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Baldwin High School’s (from left) Sione Tulimahe, Keelan Ewaliko, Kina Malafu and Thad Shishido celebrate after a first-quarter touchdown during the Bears’ win over Lahainaluna last week. The Bears host Farrington in a state tournament quarterfinal Friday.
Baldwin looks to contain state’s leading rusher
Posted Nov. 10, 2011
By ROBERT COLLIAS / Staff Writer
The Maui News
WAILUKU - At first glance, it might appear that the schedule makers were not kind to the Baldwin High School football team in its quarterfinal matchup against Farrington for the First Hawaiian Bank Division I state tournament that takes place Friday at War Memorial Stadium.
The Bears know it will not be easy, but they don't mind taking on the Governors, ranked No. 2 in the state by scoringlive.com, in the 6 p.m. game that will be televised by OC-16.
The third-seeded Bears draw the Govs, the runners-up in the Oahu Interscholastic Association, because of the Hawaii High School Athletic Association rule that says league champions and second-place teams must be on different sides of the bracket.
Kahuku beat Farrington 23-0 in the OIA championship game last week.
As the third seed in the six-team bracket, Baldwin should draw the sixth seed, which is OIA third-place finisher Leilehua. The Mules, however, have eliminated the Bears in the last four state tournaments behind their vaunted passing attack by a cumulative count of 158-87, including a 35-26 win last season in the quarters at War Memorial.
Not that the Govs will be an easy opponent for the seventh-ranked Bears.
"We know that they are big, they are strong, they are a heavy running team, just like the Farrington teams of the past," Baldwin coach A.J. Roloos said.
Farrington (10-1) is led by the state's leading rusher, 5-foot-10, 199-pound junior Tyler Taumua. His 1,570 yards rushing tops the state by 495 yards and he is also the leading scorer in the state with 17 touchdowns.
Baldwin (8-1) counters with the top two rushers in the Maui Interscholastic League - junior quarterback Keelan Ewaliko and running back Kina Malafu. Ewaliko edged Malafu for the MIL rushing title, 810 yards to 800, but the running back missed a game and a half with a knee injury. Overall in nine games - including the Bears'
48-10 loss to Orange County, Calif., power Edison - Malafu had 828 yards rushing to Ewaliko's 811. Both had 12 touchdowns rushing, with Malafu ranking sixth in state rushing yards and Ewaliko ninth.
Ewaliko is the first player in recent memory to lead the MIL in rushing and passing, where he had 921 yards in league play and 1,059 overall. He had 14 touchdowns and six interceptions overall through the air and is the 10th-ranked passer in the state.
Baldwin must find a way to slow down the Govs' running game - 253.4 of their 358.1 yards per game come on the ground. The Bears gave up just 379 yards on the ground in eight MIL games and a total average of 128 yards per game defensively.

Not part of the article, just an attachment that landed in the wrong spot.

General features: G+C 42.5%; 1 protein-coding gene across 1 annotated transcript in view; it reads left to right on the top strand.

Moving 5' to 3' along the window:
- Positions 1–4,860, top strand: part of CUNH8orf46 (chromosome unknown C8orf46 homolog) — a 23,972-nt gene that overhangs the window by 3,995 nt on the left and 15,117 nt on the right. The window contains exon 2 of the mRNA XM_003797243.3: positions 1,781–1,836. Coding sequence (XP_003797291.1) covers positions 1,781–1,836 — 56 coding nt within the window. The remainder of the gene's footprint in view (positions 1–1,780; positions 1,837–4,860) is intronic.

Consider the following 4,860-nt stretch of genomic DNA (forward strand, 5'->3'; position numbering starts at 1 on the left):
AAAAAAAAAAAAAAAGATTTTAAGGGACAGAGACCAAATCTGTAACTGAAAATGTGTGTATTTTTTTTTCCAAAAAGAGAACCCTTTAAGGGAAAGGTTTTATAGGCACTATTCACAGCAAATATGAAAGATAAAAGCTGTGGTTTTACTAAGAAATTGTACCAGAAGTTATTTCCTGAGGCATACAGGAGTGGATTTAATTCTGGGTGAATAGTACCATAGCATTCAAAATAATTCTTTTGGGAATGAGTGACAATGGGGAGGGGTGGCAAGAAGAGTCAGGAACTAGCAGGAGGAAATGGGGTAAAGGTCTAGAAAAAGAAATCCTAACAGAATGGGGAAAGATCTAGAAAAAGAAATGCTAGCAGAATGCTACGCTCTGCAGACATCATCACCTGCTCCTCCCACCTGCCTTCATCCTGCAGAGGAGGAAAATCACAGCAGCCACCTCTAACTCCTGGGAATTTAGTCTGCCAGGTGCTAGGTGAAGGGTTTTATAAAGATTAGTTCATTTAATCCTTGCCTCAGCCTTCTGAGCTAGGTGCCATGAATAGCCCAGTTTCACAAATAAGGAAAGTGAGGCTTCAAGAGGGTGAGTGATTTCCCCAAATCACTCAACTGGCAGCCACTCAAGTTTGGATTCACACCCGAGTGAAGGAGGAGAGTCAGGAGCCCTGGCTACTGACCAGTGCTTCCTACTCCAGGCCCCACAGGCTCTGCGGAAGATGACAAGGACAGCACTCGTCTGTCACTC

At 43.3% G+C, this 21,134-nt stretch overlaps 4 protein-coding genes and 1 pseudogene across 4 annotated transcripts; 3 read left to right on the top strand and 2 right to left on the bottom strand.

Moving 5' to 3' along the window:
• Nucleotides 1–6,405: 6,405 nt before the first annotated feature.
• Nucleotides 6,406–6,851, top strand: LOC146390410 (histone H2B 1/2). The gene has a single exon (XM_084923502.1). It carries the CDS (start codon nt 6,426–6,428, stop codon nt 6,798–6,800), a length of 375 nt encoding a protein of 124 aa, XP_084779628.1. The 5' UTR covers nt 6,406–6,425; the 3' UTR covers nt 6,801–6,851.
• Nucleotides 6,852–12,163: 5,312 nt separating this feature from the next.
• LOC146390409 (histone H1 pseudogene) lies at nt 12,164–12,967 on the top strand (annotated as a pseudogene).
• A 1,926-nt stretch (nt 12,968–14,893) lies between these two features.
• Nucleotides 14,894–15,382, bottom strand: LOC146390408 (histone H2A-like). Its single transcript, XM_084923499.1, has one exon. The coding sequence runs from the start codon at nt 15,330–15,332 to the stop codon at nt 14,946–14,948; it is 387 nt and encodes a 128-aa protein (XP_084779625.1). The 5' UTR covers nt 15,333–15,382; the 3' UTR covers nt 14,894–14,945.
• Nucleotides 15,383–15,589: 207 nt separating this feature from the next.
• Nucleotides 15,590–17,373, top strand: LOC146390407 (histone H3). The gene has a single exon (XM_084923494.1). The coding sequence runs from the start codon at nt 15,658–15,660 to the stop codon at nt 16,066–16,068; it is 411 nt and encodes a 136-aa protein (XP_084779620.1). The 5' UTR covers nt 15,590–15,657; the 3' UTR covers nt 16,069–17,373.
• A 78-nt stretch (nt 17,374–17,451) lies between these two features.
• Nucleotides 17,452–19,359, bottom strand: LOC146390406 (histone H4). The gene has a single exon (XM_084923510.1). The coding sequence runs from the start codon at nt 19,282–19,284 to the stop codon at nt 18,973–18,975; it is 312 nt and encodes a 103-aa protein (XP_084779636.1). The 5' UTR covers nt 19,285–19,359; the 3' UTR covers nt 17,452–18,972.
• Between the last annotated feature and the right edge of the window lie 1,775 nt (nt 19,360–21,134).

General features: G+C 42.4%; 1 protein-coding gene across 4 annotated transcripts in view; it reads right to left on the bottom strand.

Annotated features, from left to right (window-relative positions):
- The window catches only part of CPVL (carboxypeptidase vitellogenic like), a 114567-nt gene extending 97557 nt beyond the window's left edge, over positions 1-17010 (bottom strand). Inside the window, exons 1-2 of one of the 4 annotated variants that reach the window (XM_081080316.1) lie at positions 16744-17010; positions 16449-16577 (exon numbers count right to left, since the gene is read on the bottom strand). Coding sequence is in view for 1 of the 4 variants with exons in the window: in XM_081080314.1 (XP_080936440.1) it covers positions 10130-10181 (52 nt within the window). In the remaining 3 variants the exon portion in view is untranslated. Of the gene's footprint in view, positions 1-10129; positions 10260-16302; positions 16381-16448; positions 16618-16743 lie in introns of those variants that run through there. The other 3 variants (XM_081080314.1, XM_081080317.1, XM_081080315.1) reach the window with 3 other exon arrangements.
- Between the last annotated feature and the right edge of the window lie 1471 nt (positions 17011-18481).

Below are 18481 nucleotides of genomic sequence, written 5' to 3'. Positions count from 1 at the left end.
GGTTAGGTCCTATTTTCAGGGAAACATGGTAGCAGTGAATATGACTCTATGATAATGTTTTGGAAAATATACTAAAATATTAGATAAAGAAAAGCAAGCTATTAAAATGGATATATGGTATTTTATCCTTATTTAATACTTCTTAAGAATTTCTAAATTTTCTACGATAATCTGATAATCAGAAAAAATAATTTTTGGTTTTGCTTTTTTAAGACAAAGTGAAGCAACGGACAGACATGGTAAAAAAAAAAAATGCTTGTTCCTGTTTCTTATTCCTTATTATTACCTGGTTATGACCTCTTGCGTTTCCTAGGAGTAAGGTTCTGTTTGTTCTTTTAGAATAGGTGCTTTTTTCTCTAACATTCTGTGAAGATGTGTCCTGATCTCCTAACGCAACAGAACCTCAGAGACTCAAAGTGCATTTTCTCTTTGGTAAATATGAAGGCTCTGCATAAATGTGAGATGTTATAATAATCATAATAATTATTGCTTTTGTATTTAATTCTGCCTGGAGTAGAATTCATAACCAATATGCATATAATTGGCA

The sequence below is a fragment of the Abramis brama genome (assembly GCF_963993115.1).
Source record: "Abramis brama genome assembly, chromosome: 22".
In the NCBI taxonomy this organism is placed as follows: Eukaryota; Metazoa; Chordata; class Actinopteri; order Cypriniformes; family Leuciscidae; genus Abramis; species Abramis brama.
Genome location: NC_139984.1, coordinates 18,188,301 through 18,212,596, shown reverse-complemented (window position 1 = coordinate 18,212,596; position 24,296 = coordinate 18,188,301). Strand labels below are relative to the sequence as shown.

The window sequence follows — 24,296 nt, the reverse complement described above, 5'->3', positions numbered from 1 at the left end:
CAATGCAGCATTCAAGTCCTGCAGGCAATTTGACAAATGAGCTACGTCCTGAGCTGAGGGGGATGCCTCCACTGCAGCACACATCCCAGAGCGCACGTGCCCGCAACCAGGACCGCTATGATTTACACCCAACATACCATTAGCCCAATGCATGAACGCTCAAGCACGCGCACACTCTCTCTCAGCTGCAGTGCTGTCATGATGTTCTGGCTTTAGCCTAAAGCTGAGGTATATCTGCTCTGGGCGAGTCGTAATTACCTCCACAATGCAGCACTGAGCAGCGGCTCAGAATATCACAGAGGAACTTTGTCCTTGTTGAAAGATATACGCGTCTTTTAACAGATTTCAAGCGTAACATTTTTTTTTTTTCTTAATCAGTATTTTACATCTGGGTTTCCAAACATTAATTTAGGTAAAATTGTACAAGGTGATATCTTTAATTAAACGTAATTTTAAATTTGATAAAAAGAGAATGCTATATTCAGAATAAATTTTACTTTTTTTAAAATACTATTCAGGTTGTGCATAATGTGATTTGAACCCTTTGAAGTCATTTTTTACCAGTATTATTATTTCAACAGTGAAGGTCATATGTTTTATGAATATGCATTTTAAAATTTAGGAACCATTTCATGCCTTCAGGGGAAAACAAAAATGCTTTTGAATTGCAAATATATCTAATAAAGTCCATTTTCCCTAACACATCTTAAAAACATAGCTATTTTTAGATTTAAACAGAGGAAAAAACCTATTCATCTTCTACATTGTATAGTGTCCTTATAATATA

Against Taumua and company, Roloos said, "We are going to have to play our 'A' game. We have to play a perfect game. We have to take care of the ball, tackle and stop them on offense and don't make too many turnovers."
The Bears' front eight in their 4-4 defensive set leads the way for a team that surrendered just 41 points and had four shutouts in eight MIL games. Seniors Miki Fangatua, Vili Tolutau, Pasoni Tasini and Izeah-Edward Fernandez Ruiz start things on the defensive line and the linebackers led by B.J. Wilhelm-Ioane are the stalwarts that Roloos will be counting on Friday night.
Tolutau, one of the top rugby players in the state, leads the Bears with 11 quarterback sacks on the season.
"Following our keys will carry us to the ball, so our defense is good and I think we can stop their O-line," Tolutau said. "(Taumua) looks good on film, but the key will be getting to him and wrapping him up."
Tolutau plans to play rugby in college, but he enjoys playing defense with the likes of Tasini and Wilhelm-Ioane, both NCAA Division I prospects. Tasini already has scholarship offers from Utah, UNLV and Hawaii.
"Oh, it is fun playing with those guys - I know they are going to be playing in college," Tolutau said. "The offensive lines key on those two, which frees me up."
Offensively, the Bears know they must keep up with the Govs.
Malafu, a 5-11, 185-pound senior, knows he and Ewaliko, a 5-11, 175-pound junior, will be sharing the load on the ground as they have all season behind the Bears' offensive line.
"I think our key is our offensive line picking up the work against their defense because in the MIL we did good, but we can't compare anything in the MIL to the OIA," Malafu said. "Those are some big boys, so we are going to face something we never faced before. Our O-line is up to the challenge, they are really picking it up."
Ewaliko said it will also be important to keep the running game clicking. The Bears rushed for 2,070 of their 3,117 total yards offensively in the MIL, piling up 37.3 points per game.
"Our key to put points on the board against Farrington is to work hard, pick up the blocks and just have mistake-free football," Ewaliko said. "Having Kina in the backfield makes things easier for me. Having the two leading rushers shows we are both capable of running and making great reads. Kina has great vision and he can really see the holes."
Ewaliko knows there will be times in the game when he must also put the ball in the air.
"I feel we can get the passing game going because our O-line can do well against them," Ewaliko said. "We just need to make the blocks and if I have time our receivers will get open."
Roloos said it will be basic football that wins the game.
"They are going to try to keep the ball away from us," he said. "When we do have the ball we have to come up with some kind of score each possession. We know they are not going to be easy to stop."
* Robert Collias is at email@example.com